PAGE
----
Not much travelling done this month due to a mixture of uninviting weather and the fact that I started to do some servicing on the SSRV ("Secret Scotland Research Vehicle"), but then got too busy doing other stuff to finish the job. So I’m going to write about something of which there are quite a few good examples in Scotland… old buildings that just won’t fall down.
The idea to write this Blog started with a visit to Lunan Bay which is a 3 mile expanse of sandy bay on the east coast between Arbroath and Montrose. It’s one of the few places where you can still see Stake Nets erected on the beach for the purpose of salmon fishing. Overlooking the bay are the ruins of Red Castle. A structure has stood here since the 13th century, but the intriguing bit is the tower that was added in the 1400’s. What makes the tower curious is that there is an upper section of wall that projects about 9-10 feet outwards with nothing to support it other than some very tenacious mortar. The building is in an imminent state of collapse so get along soon if you want to see it before it becomes a pile of rubble.
This drone footage gives you a good idea of what to expect.
The Packhorse Bridge at Carrbridge is a more famous example of a structure that has stubbornly held together despite the ravages of time. The bridge has been reduced to little more than a “skeleton” of its former self, but the remaining slither of elegant archway is a great testimony to the skills of John Nicclesone who built this bridge in 1717 for the handsome sum of £100. It is impressive that the bridge still stands at all as it was around during the “Muckle Spate” of 1829 which washed away almost every bridge in this region. It was the same spate that washed away the ramparts of the bridge to leave it in the state you see today. You can’t cross the bridge nowadays and we’re not sure that you’d want to try as it would be quite a long fall if the arch collapsed.
There is a lesser known Packhorse Bridge that sits astride the Water of Trool a few miles to the north of Newton Stewart in the Galloway Forest. This bridge is known locally as the “Roman Bridge”, but the origins of that name are uncertain. This bridge could not have been built as part of some Roman expedition north of Hadrian’s Wall as it is of far more recent construction. Instead, it is though that that name comes from a time when Romany Gypsies might have made a habit of setting up camp beside this bridge. The walk to the “Roman Bridge” is one of our favourite winter outings as we usually have the place all to ourselves and we can warm up after the walk with a steak pie in the nearby “House o’ Hill” restaurant.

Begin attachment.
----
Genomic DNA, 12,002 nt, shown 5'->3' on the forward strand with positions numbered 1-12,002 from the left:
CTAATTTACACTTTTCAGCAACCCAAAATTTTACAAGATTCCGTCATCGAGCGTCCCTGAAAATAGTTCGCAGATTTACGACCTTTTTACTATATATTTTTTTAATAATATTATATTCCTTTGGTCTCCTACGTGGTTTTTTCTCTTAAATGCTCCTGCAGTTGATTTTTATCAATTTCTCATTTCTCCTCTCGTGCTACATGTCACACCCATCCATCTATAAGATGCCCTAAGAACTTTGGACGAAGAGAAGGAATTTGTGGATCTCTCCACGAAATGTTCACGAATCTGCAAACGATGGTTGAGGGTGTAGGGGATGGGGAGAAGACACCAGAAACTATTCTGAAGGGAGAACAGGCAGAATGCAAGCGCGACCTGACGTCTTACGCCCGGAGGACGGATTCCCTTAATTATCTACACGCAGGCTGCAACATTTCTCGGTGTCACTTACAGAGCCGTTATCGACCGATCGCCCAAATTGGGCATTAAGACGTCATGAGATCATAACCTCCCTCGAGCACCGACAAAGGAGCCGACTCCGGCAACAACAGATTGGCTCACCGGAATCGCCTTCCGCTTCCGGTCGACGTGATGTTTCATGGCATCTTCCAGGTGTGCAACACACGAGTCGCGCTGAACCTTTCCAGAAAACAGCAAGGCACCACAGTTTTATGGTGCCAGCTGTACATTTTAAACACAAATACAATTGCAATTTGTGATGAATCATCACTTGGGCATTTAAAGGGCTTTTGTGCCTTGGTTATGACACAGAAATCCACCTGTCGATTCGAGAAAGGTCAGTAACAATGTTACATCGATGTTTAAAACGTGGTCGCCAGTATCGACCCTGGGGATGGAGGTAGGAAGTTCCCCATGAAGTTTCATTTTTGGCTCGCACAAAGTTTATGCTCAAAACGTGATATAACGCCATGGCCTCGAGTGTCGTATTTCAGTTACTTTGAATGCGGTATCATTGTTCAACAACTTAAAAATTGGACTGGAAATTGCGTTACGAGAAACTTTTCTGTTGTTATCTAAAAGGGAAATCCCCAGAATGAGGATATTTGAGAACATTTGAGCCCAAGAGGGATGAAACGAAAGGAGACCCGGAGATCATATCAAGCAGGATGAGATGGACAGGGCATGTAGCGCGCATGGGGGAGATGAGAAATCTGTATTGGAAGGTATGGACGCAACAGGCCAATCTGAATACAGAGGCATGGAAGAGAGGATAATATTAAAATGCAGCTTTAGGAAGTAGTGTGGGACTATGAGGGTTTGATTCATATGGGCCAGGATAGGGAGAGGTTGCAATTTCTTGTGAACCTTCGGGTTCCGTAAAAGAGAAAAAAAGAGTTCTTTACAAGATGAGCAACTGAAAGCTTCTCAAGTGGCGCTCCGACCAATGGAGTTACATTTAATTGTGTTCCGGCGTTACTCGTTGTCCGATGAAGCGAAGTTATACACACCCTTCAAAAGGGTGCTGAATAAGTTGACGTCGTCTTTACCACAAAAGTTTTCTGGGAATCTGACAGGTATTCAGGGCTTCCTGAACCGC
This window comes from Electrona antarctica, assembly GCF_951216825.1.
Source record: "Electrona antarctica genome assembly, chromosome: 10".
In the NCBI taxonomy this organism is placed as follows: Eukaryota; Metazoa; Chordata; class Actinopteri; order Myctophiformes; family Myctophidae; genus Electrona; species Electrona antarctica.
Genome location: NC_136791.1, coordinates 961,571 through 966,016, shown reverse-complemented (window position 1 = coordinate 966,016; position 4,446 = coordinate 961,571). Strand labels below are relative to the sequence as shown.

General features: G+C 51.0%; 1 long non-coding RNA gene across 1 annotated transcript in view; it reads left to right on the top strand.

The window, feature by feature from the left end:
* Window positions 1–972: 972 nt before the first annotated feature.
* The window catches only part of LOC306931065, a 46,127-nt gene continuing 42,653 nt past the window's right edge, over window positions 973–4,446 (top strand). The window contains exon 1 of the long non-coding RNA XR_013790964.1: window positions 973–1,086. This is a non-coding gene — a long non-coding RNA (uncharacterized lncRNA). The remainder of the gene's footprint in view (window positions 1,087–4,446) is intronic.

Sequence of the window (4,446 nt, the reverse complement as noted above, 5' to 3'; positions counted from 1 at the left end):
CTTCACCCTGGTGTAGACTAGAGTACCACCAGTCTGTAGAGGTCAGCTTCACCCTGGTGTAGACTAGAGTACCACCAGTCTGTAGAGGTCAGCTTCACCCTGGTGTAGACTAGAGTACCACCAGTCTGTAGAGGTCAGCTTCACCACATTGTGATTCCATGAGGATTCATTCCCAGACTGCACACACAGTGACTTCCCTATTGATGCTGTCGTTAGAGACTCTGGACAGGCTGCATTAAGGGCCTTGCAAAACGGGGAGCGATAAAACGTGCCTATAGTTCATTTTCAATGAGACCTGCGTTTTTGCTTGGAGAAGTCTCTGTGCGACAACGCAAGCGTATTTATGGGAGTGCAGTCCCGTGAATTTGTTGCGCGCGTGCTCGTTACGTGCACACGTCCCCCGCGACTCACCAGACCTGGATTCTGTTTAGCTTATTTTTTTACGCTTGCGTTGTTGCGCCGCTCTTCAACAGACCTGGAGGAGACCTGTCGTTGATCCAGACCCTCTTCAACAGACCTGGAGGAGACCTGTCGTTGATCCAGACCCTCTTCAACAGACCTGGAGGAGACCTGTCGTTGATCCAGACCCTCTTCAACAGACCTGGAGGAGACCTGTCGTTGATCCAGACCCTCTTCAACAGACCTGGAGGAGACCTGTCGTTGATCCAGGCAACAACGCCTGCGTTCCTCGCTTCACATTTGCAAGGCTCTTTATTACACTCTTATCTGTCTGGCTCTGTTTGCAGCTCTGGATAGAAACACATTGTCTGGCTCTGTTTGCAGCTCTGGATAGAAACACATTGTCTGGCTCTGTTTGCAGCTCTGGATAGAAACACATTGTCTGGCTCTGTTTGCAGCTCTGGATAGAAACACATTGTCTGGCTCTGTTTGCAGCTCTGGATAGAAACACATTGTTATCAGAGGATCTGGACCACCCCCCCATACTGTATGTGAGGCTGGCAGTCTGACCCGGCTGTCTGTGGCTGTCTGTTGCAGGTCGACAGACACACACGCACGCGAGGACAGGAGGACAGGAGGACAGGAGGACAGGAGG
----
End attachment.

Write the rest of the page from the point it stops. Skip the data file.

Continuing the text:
Moving from the South West to the North East, Duffus Castle hasn’t survived quite so well. This castle has its origins back in the 1100’s when it would have been a wooden fortress built on top of a man made mound, or “Motte” to give it the correct Medieval terminology. As the Moray family’s wealth and power grew in the 1300’s, they needed a more formidable structure. This led to the construction of a stone castle on top of the earthwork mound. This is when things probably started to go wrong as the heavier stone structure caused the earthworks to subside and large chunks of the castle broke away and started to slide down the hill towards the moat. It is still an impressively large structure that dominates a largely flat landscape of farmland, but there are ominous cracks in most of the walls and some sections sit at jaunty angles several feet from where they were originally built.
The section of the castle that has made the most dramatic departure is also where you find the castle latrines. I have images of Lord Duffus sat on his “throne” reading his copy of the “Duffus Daily” and then suddenly finding himself grabbing for the toilet roll holder to steady himself as his private apartments slither down the side of the hill.